Speak Your Piece: Mountaintops Cut First, then Mountaineers' Voices
In its latest tinkering with coal mining regulations, the Bush administration continues a pattern of narrowing the legal rights of local citizens and giving ever greater control to coal companies, regulators, and political officials.
The Office of Surface Mining's proposed revision to current standards would ease restrictions on strip mining near streams—the so-called "buffer zone" rule. Rather than prohibiting mining within 100 feet of a stream, the new language calls for mines to respect the buffer zone only "to the extent practicable." This change would further insulate mountaintop-removal coal mines from legal opposition.
Mountaintop removal is both more intensive and more extensive than earlier strip mine practices.
Mining operations of this type in West Virginia, Virginia, Kentucky and Tennessee commonly shear off several hundred vertical feet of mountain to extract seams of coal, leaving damaged sites that sprawl across the landscape; some scarred mine sites encompass over 10,000 contiguous acres.
The Bush administration seeks to change the language in federal regulations to accommodate mining practices that have been challenged in court. As with modifications to the Clean Water Act in 2002, the administration has proposed revisions of strip mining laws after local citizens and organizations mounted successful legal challenges against mountaintop removal.
The first of several cases argued by Joe Lovett, of the Appalachian Center for Economy and Environment, challenged the practice of dumping mine waste into streams, as is routine with large scale strip mine operations. A Federal Circuit Court agreed that the Clean Water Act prohibits such dumping. But by changing a few words in the regulations, the Bush Environmental Protection Agency effectively scaled back the Clean Water Act without legislative debate. It undermined the court, and took away from coalfield citizens a valuable legal protection.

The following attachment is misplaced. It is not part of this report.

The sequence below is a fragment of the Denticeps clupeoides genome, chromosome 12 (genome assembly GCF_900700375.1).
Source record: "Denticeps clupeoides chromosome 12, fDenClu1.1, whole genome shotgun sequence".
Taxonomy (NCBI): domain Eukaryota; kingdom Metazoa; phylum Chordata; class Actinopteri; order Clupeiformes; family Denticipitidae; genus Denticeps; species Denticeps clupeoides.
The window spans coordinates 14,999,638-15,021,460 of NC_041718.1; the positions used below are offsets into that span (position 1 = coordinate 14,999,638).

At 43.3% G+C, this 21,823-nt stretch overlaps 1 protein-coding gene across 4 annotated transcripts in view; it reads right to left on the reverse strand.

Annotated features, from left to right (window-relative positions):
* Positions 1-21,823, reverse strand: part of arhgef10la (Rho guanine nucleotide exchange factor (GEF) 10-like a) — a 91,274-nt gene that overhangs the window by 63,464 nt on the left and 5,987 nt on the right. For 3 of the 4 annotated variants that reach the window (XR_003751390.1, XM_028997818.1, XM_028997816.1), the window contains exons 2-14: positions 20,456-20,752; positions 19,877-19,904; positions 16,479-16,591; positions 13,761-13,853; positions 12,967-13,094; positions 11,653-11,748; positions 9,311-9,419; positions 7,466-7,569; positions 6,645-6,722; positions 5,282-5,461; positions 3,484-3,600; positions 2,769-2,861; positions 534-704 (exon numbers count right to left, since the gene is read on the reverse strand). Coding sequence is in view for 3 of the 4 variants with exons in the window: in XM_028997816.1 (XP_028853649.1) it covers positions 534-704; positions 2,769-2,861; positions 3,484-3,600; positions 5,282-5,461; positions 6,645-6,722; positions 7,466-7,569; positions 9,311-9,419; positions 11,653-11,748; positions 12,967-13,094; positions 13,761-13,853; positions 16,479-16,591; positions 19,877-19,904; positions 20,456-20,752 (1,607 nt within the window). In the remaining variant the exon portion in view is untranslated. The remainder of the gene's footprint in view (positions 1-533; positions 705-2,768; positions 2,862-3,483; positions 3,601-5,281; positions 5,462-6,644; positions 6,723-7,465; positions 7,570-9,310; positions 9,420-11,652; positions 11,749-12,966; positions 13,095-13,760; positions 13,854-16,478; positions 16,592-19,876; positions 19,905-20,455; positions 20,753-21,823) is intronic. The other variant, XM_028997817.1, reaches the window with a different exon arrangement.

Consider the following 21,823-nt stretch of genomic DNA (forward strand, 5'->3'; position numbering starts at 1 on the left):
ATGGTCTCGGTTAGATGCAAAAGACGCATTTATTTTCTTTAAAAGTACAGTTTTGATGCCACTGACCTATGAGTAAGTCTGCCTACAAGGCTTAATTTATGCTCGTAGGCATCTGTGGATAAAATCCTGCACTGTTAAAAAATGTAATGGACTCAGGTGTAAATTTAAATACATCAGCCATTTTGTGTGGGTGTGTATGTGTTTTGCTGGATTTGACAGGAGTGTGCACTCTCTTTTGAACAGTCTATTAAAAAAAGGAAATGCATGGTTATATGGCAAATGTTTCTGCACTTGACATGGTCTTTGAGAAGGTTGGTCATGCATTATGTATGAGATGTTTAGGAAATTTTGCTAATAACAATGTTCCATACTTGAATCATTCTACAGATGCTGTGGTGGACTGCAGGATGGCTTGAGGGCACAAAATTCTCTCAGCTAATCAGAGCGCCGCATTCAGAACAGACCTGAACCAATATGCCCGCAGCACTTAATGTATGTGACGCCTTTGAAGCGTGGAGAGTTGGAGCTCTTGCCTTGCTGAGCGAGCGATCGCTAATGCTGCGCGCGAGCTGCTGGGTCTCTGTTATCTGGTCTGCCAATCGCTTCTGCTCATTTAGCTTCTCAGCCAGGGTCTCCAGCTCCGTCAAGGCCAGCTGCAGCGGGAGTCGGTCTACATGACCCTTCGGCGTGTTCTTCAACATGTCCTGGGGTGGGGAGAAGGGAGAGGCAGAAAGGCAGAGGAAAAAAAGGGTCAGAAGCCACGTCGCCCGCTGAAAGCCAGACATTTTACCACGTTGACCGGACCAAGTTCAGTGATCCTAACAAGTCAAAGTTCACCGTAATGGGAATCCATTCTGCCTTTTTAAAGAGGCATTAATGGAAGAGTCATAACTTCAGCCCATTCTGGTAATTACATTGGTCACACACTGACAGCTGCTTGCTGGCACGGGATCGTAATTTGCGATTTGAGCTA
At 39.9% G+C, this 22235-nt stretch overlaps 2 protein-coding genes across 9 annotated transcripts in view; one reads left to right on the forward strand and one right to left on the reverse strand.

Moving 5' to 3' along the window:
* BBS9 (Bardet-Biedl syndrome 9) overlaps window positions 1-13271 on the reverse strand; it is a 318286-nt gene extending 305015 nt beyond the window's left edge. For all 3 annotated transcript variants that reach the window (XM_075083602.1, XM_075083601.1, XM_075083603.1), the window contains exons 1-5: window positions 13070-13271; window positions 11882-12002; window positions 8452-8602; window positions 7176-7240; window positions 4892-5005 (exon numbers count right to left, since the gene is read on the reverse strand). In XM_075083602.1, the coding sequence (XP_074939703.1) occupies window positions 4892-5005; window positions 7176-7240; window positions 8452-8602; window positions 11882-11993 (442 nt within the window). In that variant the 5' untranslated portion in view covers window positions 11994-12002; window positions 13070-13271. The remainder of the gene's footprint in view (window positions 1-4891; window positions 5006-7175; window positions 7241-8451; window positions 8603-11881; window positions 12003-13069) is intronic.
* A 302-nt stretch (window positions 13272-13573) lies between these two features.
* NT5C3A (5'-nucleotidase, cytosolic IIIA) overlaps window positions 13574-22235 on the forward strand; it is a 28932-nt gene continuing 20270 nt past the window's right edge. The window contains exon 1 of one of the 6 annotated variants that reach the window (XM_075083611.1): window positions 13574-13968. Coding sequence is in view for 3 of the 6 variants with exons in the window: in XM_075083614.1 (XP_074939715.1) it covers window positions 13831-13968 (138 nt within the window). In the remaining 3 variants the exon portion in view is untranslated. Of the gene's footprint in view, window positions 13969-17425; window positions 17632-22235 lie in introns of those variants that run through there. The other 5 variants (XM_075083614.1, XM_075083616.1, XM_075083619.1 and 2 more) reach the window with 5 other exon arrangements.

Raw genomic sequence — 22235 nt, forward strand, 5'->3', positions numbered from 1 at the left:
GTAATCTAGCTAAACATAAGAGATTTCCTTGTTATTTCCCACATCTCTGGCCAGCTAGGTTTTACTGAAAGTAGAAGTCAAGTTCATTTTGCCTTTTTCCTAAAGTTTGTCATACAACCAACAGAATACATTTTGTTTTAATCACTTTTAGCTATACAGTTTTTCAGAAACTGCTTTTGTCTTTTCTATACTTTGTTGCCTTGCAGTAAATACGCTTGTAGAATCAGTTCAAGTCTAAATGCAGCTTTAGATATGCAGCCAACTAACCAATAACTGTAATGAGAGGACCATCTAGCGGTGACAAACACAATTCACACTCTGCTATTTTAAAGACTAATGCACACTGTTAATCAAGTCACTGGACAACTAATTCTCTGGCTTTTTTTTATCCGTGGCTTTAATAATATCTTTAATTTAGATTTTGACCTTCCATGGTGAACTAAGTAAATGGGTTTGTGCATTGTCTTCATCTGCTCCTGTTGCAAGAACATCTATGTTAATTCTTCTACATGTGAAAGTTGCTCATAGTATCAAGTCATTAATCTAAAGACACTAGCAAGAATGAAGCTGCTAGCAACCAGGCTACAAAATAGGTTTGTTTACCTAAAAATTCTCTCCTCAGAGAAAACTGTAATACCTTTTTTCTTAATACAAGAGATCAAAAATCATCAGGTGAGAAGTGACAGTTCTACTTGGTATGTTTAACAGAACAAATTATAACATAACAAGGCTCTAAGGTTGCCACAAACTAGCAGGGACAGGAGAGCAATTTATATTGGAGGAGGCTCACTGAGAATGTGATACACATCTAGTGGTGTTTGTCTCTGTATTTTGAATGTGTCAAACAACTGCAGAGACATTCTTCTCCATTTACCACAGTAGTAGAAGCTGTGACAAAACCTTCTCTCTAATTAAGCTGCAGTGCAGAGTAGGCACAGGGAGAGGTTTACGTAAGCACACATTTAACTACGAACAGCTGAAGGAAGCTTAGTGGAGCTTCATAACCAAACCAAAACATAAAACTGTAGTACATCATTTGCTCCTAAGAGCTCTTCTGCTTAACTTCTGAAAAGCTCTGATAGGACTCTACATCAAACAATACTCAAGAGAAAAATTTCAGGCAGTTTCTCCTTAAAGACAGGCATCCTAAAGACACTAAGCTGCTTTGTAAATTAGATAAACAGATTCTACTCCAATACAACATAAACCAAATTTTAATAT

OSM's proposed changes reflect how far removed state and federal regulators are from the experience of citizens who live near mines. Officials deal with arcane language and definitions of "stream buffers" and "fill material," while coalfield residents must cope with the myriad effects of mining on their communities. Blasting rattles homes throughout the region and spews dust into the air. Floods have become more violent and more frequent. Now, the mountains are dotted with huge lagoons full of toxic liquid waste from coal processing.
Since coal generates over 50% of electricity in the United States, the lights stay on in cities around the country. Writing in Friday's Washington Post, Jeff Goodell correctly points out that most Americans are unaware how dependent they are on coal. Nor do they know how that coal is produced— in dangerous underground conditions like Utah's Crandall Canyon Mine, or barren strip mines carved out of rich Appalachian forests.
Coalfield activists have been resourceful in opposing mountaintop removal. Their battle is one internal front in a larger fight: to preserve democracy at the community level against outside government and corporate force. Their mountains and homes have already been degraded by strip mining; now with the erosion of their legal rights, how will citizens have a say in what happens to their communities?
Bryan McNeil is an anthropologist living in Winston-Salem, NC.